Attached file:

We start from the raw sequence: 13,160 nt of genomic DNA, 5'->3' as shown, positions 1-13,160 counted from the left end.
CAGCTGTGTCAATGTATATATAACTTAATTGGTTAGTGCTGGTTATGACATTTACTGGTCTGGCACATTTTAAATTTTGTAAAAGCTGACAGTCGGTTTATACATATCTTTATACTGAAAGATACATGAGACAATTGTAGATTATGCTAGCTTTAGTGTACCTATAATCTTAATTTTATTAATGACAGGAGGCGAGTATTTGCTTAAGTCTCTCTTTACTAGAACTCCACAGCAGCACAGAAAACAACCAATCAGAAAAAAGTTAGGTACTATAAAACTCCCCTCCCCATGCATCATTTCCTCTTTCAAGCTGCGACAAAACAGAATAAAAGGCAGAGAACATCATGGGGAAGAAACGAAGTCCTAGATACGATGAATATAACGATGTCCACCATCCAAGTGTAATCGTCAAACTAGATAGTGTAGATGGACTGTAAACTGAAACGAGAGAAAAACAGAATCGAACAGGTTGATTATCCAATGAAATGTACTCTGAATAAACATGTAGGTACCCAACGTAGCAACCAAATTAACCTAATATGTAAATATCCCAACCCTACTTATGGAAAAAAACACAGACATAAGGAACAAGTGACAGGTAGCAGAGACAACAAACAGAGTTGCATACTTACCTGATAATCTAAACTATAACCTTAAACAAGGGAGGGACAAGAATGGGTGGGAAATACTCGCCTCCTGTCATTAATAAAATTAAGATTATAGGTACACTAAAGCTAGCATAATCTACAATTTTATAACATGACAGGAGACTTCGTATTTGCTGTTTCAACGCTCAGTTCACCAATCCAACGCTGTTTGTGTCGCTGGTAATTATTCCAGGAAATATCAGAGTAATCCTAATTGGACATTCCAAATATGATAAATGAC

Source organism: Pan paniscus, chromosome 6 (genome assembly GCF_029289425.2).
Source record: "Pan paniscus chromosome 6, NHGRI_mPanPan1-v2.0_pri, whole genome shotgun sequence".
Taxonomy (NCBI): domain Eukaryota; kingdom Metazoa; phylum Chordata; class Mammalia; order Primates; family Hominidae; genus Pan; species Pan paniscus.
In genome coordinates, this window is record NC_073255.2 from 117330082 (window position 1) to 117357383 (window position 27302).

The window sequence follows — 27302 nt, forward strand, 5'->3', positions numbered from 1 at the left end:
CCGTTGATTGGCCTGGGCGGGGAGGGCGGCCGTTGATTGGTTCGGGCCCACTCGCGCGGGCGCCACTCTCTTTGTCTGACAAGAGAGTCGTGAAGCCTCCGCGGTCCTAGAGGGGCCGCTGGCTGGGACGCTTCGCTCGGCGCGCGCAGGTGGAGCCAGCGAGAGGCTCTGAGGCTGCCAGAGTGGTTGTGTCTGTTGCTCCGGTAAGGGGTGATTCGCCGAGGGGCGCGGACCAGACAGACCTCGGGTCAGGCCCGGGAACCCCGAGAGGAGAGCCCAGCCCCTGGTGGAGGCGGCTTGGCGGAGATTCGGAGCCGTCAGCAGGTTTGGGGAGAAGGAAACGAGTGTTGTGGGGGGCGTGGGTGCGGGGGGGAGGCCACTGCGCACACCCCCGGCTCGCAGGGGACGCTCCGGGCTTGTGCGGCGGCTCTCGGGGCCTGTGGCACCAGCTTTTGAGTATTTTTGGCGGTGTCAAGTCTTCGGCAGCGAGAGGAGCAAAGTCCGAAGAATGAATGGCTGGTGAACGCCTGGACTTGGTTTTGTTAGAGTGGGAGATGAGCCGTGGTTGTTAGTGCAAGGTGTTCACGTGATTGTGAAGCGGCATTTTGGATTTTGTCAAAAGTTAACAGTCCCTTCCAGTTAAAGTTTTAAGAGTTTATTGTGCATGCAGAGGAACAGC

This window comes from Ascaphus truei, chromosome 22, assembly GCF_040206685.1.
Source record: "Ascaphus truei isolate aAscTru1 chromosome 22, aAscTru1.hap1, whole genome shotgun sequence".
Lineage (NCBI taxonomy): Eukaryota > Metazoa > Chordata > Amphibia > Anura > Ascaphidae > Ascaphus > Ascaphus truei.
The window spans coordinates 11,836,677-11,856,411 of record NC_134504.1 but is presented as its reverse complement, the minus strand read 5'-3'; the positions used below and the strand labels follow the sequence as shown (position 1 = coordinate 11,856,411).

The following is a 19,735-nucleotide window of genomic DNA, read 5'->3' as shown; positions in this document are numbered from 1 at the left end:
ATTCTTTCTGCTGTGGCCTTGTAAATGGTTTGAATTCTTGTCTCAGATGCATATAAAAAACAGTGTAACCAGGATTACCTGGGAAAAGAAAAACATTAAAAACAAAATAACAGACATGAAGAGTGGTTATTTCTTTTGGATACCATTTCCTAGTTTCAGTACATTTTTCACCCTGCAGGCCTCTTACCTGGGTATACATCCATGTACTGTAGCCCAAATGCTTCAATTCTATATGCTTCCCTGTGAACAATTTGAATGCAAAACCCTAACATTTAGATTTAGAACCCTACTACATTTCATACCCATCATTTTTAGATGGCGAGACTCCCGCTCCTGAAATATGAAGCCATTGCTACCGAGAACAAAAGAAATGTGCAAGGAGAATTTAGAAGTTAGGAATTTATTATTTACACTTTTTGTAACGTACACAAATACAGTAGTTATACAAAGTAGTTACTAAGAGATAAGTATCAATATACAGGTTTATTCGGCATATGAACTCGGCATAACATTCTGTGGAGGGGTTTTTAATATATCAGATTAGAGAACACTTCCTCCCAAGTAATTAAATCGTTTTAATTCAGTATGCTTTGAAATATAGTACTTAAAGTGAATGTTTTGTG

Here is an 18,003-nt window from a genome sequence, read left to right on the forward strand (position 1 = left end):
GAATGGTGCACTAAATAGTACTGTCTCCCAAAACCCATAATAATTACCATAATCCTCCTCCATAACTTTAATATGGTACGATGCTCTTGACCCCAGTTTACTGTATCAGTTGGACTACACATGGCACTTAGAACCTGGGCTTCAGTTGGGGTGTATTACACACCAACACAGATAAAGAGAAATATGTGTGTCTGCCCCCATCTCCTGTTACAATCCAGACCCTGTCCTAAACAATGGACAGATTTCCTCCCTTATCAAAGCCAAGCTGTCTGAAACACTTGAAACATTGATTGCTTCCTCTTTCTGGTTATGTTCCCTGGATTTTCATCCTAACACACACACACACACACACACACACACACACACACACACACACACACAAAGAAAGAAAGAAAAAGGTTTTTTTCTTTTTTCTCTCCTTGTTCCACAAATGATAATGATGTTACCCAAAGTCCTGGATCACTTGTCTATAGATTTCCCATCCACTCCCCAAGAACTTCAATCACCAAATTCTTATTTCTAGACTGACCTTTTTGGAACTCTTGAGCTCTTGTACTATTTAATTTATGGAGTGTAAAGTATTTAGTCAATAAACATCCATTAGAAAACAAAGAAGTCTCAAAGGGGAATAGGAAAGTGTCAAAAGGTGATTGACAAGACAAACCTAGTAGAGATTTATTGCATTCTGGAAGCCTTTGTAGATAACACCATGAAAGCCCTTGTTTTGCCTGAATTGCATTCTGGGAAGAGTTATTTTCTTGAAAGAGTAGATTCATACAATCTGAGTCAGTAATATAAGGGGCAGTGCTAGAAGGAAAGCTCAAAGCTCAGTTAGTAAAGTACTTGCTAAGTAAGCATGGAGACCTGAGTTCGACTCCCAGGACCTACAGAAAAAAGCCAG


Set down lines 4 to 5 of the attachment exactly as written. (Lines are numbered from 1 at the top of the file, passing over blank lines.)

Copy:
Source record: "Pan paniscus chromosome 6, NHGRI_mPanPan1-v2.0_pri, whole genome shotgun sequence".
Taxonomy (NCBI): domain Eukaryota; kingdom Metazoa; phylum Chordata; class Mammalia; order Primates; family Hominidae; genus Pan; species Pan paniscus.